Member since: Oct 27, 2012
Threads: 50
Posts: 5266
How much additional money do those extra twenty passengers bring to Vegas? Extra hookers? Extra brats? Extra pornslappers?
October 24th, 2017 at 7:37:46 AM permalink
Pacomartin
Member since: Oct 24, 2012
Threads: 763
Posts: 9026
Just to rehash what I thought was wrong with 2003 study that said San Diego airport would hit saturation is the prediction was that the average number of passengers per flight would expand from 87 in 2002 to 100 in 2030 (or 0.5% per year).

Clearly the average number of passengers per flight is well above 100 for all categories of planes (except regional jets). It zoomed above 100 by the year 2010, only four years after the airport vote.

San Diego breakdown April 2017
Flights Seats Load Plane Type
1.5% 252 90.6% Wide Body
38.3% 149 78.5% Southwest Airlines
43.8% 163 85.1% Other Narrow Body
14.8% 72 75.7% Regional
1.6% - - Other
100.0% 143 81.9% Total

Las Vegas breakdown April 2017
Flights Seats Load Plane Type
2.7% 272 86.0% Wide Body
42.6% 151 82.7% Southwest Airlines
50.6% 168 87.6% Other Narrow Body
3.4% 70 75.7% Regional
0.6% - - Other
100.0% 159 85.4% Total


JFK breakdown April 2017 (highest passengers per operation in nation)
Flights Seats Load Plane Type
25.7% 284 79.7% Wide Body
57.2% 151 83.5%Narrow Body
15.2% 66 80.1% Regional
1.9% - - Other
100.0% 170 81.7% Total


Las Vegas flies larger planes than San Diego (more widebodies from overseas and fewer regional jets )
The average plane is 159 seats with -23 empty in April 2017
Southwest is 151 seats -26 empty so their load factor is higher than in SAN.

We note that 28 years (2002-2030) is a very long time compared to the time that Air Travel was competitive (1978-2002) is only 24 years. If plane size kept up with passenger growth (87 passengers in 2002 to 174 passengers in 2030) then the number of operations would remain the same.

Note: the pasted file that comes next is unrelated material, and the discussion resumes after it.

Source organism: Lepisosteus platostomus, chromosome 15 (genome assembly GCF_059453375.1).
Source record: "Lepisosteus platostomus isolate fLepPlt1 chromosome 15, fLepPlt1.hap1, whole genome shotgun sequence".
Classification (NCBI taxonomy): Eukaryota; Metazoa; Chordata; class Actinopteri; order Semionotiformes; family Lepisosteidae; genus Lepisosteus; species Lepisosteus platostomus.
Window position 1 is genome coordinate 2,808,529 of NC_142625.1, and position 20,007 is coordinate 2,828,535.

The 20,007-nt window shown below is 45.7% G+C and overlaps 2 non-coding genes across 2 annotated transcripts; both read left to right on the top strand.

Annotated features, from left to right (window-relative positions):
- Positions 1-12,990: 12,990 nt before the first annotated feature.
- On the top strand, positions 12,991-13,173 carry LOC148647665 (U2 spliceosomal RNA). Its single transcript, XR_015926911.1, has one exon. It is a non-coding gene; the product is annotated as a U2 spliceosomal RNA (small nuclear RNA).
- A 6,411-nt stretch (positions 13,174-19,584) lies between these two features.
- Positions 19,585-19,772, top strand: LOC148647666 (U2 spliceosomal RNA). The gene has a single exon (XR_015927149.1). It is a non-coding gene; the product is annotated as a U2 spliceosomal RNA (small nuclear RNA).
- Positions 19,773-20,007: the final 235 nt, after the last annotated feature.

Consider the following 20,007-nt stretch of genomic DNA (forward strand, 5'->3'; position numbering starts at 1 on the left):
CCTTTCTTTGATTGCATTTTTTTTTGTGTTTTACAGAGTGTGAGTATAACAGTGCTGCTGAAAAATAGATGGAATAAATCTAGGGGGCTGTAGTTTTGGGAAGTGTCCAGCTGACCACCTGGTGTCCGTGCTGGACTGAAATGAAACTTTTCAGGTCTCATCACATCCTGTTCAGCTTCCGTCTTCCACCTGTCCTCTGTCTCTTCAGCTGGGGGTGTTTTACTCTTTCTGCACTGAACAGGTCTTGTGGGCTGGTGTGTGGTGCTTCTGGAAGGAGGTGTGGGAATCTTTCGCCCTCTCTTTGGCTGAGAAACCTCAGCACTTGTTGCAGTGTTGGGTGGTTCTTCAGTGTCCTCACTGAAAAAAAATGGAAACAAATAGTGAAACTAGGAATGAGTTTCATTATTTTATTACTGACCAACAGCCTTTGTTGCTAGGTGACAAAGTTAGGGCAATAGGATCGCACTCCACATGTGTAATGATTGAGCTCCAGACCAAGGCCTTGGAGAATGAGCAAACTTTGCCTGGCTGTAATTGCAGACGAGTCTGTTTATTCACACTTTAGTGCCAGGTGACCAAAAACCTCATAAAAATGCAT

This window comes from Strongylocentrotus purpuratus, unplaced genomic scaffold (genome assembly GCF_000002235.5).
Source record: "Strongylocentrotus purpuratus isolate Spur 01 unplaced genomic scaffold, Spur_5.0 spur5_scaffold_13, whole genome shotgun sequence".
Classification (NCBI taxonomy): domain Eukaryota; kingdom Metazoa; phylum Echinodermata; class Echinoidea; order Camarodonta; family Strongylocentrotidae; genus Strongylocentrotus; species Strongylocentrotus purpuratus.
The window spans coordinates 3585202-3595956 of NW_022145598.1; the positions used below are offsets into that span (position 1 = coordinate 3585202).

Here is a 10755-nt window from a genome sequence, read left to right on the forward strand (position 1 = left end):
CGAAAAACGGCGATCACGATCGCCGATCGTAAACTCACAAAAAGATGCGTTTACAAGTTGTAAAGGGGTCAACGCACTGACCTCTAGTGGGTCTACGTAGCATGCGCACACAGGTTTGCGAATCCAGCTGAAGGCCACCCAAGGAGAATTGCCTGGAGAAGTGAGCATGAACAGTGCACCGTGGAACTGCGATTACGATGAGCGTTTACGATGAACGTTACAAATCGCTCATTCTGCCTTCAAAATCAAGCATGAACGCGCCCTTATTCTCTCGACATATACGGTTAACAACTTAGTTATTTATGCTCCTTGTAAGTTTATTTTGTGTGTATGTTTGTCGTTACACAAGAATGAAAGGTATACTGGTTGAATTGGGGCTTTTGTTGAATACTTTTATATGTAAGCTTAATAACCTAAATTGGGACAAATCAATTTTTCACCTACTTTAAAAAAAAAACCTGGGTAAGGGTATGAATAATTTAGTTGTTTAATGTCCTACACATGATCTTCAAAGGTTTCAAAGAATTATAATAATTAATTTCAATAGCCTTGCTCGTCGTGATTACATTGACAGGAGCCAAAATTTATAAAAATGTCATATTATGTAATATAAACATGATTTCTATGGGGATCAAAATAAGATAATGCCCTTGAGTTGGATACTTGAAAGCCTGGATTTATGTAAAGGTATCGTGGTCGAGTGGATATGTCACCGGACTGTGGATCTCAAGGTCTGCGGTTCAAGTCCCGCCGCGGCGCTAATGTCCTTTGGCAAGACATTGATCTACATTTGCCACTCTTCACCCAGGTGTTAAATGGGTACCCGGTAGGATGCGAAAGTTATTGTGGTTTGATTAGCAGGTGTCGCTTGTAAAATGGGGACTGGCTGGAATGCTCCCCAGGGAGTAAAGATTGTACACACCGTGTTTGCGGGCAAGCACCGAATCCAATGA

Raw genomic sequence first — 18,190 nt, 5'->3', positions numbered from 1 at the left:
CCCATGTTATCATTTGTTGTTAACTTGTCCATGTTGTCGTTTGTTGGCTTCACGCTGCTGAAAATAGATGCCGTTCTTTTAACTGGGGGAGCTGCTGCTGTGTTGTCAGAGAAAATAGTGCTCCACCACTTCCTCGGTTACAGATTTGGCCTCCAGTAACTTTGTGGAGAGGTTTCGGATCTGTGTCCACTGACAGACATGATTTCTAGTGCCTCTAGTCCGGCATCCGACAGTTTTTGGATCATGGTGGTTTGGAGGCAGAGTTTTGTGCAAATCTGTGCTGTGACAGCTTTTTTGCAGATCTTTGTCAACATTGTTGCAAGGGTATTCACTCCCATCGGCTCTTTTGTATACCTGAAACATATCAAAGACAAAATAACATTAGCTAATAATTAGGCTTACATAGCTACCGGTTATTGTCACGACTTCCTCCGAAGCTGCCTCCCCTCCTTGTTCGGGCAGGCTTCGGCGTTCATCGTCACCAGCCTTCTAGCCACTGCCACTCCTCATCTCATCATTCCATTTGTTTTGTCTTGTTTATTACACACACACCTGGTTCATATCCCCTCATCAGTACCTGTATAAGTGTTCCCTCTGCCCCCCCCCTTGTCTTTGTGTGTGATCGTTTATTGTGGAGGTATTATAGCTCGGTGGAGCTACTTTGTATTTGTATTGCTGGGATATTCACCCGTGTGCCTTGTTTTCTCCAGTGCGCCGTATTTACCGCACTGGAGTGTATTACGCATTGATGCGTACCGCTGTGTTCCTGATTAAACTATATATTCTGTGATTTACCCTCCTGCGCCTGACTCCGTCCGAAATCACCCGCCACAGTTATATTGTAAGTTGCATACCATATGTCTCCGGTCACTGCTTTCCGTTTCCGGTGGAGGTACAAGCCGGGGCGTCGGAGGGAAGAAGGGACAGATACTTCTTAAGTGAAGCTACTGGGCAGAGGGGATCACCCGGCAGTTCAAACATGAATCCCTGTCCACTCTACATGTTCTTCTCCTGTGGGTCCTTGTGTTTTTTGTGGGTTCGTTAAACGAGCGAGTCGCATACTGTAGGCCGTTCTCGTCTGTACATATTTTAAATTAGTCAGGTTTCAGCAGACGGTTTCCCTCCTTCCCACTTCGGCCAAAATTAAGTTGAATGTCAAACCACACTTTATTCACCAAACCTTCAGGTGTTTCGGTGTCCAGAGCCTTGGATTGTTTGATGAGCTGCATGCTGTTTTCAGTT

Is there any chance that Bombardier jets with Airbus funding will change the landscape? Perhaps the smaller jets will become popular again given their low cost.

The 76 seat upper limit negotiated by the pilots of the major airlines puts an artificial upper limit on the size of the regional aircraft

SkyWest Airlines founded in 1972 in Utah flies contract flights as as American Eagle, as Delta Connection, as United Express, and as Alaska Airlines. Their fleet is currently over 451 regional jets but may catch Southwest Airlines. They fly to 238 destinations. None of their planes is over 76 seats in keeping with the pilot negotiation.

But periodically SkyWest aspires to be the new Southwest Airlines and fly their own routes independent of the major airlines. They could build a new network based on the smaller Bombardier planes.

What should overcrowded airport do if the planes chosen by the free market start getting smaller again?

What if there is a public vote about building Ivanpah airport (like there was in San Diego)? Which way would you vote?
October 27th, 2017 at 3:51:02 AM permalink
Pacomartin
Member since: Oct 24, 2012
Threads: 763
Posts: 9026
San Diego Airport with it's single runway flies over 30% of it's daily flights to five nearby airports.

20 per day with 148 seats on average to SFO 447 miles away
16 per day with 150 seats on average to PHX 304 miles
16 per day with 77 seats on average to LAX 109 miles
14 per day with 136 seats on average to LAS 258 miles
13 per day with 128 seats on average to SJC 417 miles


I wonder if it is possible that a B797 will fly one of these routes in the next decade?
October 27th, 2017 at 8:40:53 AM permalink
Fleastiff
Member since: Oct 27, 2012
Threads: 50
Posts: 5266
Quote: Pacomartin
How is any economic variable calculated? You tell the analysis department the answer you want, and then you pay them to come up with a credible argument supporting that number. Sorry to be so cynical, but I've seen it a hundred times.
Of course. These are all advocacy documents.

Airport usage? IF electric/hybrid flight improves night time use of airports will soar as will use of inner city single runway airports.

Larger planes? By the time Larger Planes are adopted an airport will need Even Larger Planes. Its the price of the tickets that is relevant and the duration/comfort issues, not the size of the plane that matters.